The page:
This blog is in follow-up to my blog post a few months ago, where I have gone through the process to be formally diagnosed, which took almost a year from start to finish!
Yesterday I received my formal diagnosis, which I had never heard of— social pragmatic communication disorder (SPCD). SPCD refers to marked challenges with both nonverbal and verbal communication skills used in social settings. I received a secondary diagnosis of Sensory Processing Disorder (SPD)—which I did suspect after my ADOS assessment.
What is SPCD?
“Newly added to the DSM-5’s Communication Disorders section, SPCD refers to a “primary deficit” in both verbal and nonverbal communication used in social situations.
Such difficulties may include:
inappropriate communication in certain social contexts
difficulties with using language to socialize
not knowing how to use and understand both verbal and nonverbal cues
a lack of understanding regarding nonliteral language”
The symptoms are listed below:
“difficulties with adapting communication skills to different social contexts, such as greetings and initiating conversation
inability to switch between formal and informal language
problems with taking turns during conversations
difficulties with using nonverbal communication techniques during social interactions, such as eye contact and hand gestures
difficulty understanding nonliteral language, such as inferences, sarcasm, metaphors, and idioms made during conversation
making and/or keeping friends”
Ironically I texted a close friend with the SPCD diagnosis and after they read about it they said “you don’t have SPCD, but I do”. Funny. I think what is important to understand is I am almost 54 years old and I am being diagnosed for the first time. These are disorders that affected my childhood and growing up experiences deeply and I had to learn on my own how to compensate. They are also my super hero power. My SPD make me an excellent therapist as I can track empathically at warp speed. The flip side is I can get overwhelmed in groups and public settings with too much input. I have designed a life where I minimize larger group interactions. The irony is I still teach and longer days of teaching can be challenging, which I learned during the pandemic and the mask wearing, which heightened my SPD in a very challenging way.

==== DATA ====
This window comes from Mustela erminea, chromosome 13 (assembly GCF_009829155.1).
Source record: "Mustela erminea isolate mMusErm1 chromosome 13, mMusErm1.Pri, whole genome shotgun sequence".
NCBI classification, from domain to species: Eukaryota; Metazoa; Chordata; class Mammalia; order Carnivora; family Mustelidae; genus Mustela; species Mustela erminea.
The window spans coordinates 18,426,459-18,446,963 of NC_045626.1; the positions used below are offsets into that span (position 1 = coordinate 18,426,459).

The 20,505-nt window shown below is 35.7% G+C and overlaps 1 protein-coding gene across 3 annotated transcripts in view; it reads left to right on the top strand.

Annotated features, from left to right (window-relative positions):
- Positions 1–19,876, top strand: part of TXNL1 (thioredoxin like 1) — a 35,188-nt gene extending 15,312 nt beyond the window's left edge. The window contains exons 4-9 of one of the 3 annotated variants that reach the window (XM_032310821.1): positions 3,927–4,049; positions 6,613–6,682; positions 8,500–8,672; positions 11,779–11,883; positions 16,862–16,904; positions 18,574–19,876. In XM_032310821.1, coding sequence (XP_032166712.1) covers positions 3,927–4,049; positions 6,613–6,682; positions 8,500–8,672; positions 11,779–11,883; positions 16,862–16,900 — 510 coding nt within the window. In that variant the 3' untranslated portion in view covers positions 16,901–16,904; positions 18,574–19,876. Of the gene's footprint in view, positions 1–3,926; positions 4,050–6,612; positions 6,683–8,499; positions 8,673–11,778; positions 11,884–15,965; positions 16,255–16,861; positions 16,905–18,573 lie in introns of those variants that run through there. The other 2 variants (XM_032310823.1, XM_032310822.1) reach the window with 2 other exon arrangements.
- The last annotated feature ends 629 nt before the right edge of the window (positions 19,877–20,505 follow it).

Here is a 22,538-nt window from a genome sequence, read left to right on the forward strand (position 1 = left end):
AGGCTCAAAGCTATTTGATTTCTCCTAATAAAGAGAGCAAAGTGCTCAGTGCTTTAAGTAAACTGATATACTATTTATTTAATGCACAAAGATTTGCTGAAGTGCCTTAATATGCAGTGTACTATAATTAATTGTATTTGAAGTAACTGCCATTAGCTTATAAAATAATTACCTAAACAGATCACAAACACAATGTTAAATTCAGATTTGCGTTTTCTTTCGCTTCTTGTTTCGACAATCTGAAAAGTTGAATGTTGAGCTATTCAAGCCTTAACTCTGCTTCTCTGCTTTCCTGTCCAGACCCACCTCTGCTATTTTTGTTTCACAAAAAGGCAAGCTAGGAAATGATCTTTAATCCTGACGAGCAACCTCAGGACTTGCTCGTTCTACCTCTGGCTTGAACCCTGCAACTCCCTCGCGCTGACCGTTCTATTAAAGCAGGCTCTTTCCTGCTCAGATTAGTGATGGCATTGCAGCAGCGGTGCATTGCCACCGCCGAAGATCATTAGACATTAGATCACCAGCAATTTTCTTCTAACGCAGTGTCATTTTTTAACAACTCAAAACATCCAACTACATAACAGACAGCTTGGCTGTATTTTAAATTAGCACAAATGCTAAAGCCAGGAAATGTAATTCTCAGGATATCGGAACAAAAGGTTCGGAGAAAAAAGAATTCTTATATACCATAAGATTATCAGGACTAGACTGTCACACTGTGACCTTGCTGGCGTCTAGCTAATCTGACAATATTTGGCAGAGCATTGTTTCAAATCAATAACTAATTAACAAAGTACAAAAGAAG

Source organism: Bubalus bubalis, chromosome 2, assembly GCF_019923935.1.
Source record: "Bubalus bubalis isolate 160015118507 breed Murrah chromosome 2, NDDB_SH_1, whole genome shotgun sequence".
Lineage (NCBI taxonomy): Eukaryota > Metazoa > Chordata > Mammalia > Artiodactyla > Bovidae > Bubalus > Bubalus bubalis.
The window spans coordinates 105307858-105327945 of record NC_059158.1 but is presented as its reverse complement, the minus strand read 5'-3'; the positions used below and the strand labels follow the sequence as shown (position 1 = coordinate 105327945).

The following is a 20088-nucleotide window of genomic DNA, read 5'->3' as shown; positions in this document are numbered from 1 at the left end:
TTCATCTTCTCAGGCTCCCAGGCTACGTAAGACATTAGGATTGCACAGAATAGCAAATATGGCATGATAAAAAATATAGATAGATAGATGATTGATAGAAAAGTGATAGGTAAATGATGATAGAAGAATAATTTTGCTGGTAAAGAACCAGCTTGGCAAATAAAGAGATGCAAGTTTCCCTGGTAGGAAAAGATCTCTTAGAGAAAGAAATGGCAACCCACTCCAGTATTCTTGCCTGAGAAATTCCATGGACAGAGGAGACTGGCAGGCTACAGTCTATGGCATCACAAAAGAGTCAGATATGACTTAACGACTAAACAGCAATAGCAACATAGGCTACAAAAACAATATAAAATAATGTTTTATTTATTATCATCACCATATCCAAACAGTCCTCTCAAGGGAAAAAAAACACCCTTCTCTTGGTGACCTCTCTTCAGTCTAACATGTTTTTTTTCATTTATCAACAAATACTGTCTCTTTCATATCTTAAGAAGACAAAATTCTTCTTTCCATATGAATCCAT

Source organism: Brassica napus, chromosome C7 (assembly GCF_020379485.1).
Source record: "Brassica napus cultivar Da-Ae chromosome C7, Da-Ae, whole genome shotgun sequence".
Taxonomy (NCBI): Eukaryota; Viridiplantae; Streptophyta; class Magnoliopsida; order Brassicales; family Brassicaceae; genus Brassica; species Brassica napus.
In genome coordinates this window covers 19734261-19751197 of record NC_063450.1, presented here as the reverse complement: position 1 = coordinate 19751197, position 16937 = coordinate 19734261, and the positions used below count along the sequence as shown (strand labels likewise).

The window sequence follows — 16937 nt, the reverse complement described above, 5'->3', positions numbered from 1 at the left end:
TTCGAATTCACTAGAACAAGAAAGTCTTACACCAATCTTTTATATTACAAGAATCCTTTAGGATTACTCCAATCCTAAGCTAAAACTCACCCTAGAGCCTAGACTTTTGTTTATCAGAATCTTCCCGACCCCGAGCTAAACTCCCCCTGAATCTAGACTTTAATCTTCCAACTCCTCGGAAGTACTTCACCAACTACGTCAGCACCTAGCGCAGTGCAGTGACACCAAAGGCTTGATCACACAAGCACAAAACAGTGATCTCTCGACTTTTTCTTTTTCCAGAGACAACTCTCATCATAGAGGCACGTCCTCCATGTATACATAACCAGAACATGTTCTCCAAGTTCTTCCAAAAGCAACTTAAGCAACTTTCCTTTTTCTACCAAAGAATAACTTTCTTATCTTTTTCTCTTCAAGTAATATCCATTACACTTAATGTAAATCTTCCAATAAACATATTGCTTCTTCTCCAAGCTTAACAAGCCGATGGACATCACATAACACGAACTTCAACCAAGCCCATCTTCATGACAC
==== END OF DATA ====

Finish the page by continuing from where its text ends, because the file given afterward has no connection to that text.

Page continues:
The effects of mask wearing on people with communication disorders is real. I feel a lot of compassion for younger children who have to endure the mask wearing during development and critical time. I cannot even imagine the long-term impact this will have on them. I have learned in my practice that craniosacral therapy (CST) is really helpful for children and adults with managing their vagal tone. The vagus nerve is an important regulator of sympathetic (fight or flight) and parasympathetic (rest and digest) response to situations. I think it is easier for those of us with SPD to get locked into a sympathetic response pattern. I personally have found CST to be a powerful tool to allow for high tone in my vagus system, which means I can be more fluid between sympathetic and parasympathetic response patterns.
Fortunately for myself, the SPCD already put me in a category of avoiding groups, so I was able to mostly avoid trying to figure out accommodations, which is my next processing piece. What do I need for support in the classroom so that I don’t get the meltdowns that are associated with my SPCD and SPD. I don’t have answers yet and will be working on it.
Meanwhile, I am grateful I went through the process to be diagnosed. I found myself saying out loud “it is good to know I am not crazy and my experience was real”.